Language Selection

English French German Italian Portuguese Spanish

Is GPL usage really declining?

Filed under
OSS

Matthew Aslett wrote about how the proportion of projects released under GPL-like licenses appears to be declining, at least as far as various sets of figures go. But what does that actually mean? In absolute terms, GPL use has increased - any change isn't down to GPL projects transitioning over to liberal licenses. But an increasing number of new projects are being released under liberal licenses. Why is that?

The figures from Black Duck aren't a great help here, because they tell us very little about the software they're looking at. FLOSSmole is rather more interesting. I pulled the license figures from a few sites and found the following proportion of GPLed projects:

rest here




More in Tux Machines

Android/ChromeOS/Google Leftovers

Games: SC-Controller 0.4.2, Campo Santo, Last Epoch and More

Android Leftovers

Ryzen 7 2700X CPUFreq Scaling Governor Benchmarks On Ubuntu Linux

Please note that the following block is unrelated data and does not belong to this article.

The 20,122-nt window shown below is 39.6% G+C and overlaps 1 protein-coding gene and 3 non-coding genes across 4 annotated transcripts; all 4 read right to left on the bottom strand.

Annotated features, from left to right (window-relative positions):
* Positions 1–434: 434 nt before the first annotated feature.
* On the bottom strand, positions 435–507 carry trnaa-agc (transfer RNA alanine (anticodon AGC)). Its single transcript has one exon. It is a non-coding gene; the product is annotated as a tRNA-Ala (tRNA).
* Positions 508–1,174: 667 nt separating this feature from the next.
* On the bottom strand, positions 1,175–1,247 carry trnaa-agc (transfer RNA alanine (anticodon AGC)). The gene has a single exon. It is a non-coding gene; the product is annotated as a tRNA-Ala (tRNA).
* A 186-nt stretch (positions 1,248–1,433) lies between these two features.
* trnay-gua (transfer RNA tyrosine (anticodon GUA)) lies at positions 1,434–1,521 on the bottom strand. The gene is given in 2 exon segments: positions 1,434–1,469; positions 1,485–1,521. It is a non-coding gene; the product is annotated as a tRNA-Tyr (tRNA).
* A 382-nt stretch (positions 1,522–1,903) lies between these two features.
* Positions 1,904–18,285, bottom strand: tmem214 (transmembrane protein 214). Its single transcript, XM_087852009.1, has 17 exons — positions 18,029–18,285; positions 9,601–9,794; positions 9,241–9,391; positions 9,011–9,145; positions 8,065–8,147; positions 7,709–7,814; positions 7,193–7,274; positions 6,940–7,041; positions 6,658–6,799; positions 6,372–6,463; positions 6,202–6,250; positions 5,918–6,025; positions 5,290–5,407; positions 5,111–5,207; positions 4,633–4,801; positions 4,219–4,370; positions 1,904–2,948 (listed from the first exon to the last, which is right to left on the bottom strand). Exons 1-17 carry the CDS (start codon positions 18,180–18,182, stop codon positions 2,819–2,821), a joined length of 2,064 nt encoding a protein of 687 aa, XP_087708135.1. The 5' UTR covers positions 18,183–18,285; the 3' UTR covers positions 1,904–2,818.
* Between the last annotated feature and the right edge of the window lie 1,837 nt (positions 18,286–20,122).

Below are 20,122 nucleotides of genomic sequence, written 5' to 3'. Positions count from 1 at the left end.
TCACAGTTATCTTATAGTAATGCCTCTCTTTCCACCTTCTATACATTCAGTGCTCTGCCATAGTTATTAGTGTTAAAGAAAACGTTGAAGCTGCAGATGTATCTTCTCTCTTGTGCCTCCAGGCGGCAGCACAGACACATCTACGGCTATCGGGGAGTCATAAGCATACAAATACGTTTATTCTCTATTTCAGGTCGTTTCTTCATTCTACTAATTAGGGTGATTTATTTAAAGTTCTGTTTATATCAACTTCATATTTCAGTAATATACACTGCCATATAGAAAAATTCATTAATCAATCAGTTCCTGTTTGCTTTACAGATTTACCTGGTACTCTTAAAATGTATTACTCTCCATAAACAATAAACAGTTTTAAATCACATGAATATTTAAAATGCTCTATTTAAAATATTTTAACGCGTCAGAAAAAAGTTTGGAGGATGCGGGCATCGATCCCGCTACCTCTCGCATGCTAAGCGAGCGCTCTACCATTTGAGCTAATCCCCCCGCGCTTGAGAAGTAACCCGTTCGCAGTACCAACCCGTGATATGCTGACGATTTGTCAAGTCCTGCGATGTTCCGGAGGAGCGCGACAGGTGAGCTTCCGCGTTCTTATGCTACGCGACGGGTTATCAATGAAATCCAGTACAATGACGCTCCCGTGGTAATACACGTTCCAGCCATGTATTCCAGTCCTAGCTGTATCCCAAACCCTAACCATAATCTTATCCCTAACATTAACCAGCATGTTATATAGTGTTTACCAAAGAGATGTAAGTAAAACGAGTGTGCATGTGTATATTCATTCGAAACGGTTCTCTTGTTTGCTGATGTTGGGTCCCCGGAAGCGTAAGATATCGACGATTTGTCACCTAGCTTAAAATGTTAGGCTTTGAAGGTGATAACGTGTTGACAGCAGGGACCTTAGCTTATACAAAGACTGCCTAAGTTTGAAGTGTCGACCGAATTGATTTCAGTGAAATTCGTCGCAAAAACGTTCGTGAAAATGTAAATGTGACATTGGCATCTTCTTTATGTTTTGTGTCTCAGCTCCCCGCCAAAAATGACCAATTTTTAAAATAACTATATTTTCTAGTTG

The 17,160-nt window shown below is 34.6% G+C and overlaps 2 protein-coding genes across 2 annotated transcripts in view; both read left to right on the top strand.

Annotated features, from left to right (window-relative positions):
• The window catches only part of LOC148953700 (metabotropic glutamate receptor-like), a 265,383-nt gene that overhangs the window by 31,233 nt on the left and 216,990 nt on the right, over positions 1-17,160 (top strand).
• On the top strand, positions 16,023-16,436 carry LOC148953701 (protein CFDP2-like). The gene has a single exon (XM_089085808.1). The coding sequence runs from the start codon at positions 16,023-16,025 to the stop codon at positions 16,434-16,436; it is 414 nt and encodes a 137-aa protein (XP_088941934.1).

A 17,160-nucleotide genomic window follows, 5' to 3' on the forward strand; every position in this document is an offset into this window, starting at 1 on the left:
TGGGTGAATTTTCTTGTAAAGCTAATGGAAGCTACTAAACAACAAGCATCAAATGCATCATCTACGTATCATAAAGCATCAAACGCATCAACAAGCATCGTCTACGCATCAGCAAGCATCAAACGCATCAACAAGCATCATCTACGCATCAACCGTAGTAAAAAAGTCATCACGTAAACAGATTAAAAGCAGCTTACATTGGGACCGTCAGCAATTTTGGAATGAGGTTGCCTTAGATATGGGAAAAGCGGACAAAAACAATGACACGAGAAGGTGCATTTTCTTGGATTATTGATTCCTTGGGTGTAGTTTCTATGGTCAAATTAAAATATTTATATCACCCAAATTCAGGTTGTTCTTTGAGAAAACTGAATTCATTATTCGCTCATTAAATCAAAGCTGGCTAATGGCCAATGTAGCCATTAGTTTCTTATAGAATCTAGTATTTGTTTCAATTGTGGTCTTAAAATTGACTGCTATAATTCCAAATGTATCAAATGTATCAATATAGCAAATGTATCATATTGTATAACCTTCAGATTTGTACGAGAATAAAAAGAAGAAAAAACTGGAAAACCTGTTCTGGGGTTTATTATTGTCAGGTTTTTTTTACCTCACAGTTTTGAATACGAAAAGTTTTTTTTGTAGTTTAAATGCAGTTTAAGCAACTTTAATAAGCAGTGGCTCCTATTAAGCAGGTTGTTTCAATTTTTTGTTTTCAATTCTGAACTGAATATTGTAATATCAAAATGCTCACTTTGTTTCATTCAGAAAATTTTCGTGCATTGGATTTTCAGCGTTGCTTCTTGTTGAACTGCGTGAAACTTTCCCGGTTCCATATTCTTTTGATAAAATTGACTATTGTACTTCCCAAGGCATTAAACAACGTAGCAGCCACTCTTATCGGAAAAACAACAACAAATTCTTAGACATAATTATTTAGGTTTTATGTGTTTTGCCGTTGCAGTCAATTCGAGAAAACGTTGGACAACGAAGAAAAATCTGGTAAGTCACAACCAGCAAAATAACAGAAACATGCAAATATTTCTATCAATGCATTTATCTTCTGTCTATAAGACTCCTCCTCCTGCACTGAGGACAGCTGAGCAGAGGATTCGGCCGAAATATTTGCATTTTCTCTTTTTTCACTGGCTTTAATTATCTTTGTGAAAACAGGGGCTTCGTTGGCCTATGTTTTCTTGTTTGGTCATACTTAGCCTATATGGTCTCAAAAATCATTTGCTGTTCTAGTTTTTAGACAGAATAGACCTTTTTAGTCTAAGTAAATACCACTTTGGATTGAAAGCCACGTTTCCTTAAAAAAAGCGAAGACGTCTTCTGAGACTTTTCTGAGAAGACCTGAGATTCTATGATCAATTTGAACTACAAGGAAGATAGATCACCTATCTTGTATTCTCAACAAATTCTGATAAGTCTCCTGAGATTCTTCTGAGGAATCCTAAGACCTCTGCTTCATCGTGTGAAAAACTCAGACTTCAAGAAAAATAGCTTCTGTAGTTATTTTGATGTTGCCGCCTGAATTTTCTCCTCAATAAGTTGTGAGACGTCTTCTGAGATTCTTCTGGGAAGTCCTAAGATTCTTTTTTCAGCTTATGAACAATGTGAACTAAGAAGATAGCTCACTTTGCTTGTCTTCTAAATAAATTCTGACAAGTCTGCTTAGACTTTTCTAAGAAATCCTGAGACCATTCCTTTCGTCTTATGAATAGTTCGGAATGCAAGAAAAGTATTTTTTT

With this week's Ryzen 5 2600X + Ryzen 7 2700X benchmarks some thought the CPUFreq scaling driver or rather its governors may have been limiting the performance of these Zen+ CPUs, so I ran some additional benchmarks this weekend. Those launch-day Ryzen 5 2600X / Ryzen 7 2700X Ubuntu Linux benchmarks were using the "performance" governor, but some have alleged that the performance governor may now actually hurt AMD systems... Ondemand, of course, is the default CPUFreq governor on Ubuntu and most other Linux distributions. Some also have said the "schedutil" governor that makes use of the kernel's scheduler utilization data may do better on AMD. So I ran some extra benchmarks while changing between CPUFreq's ondemand (default), performance (normally the best for performance, and what was used in our CPU tests), schedutil (the newest option), and powersave (if you really just care about conserving power). Read more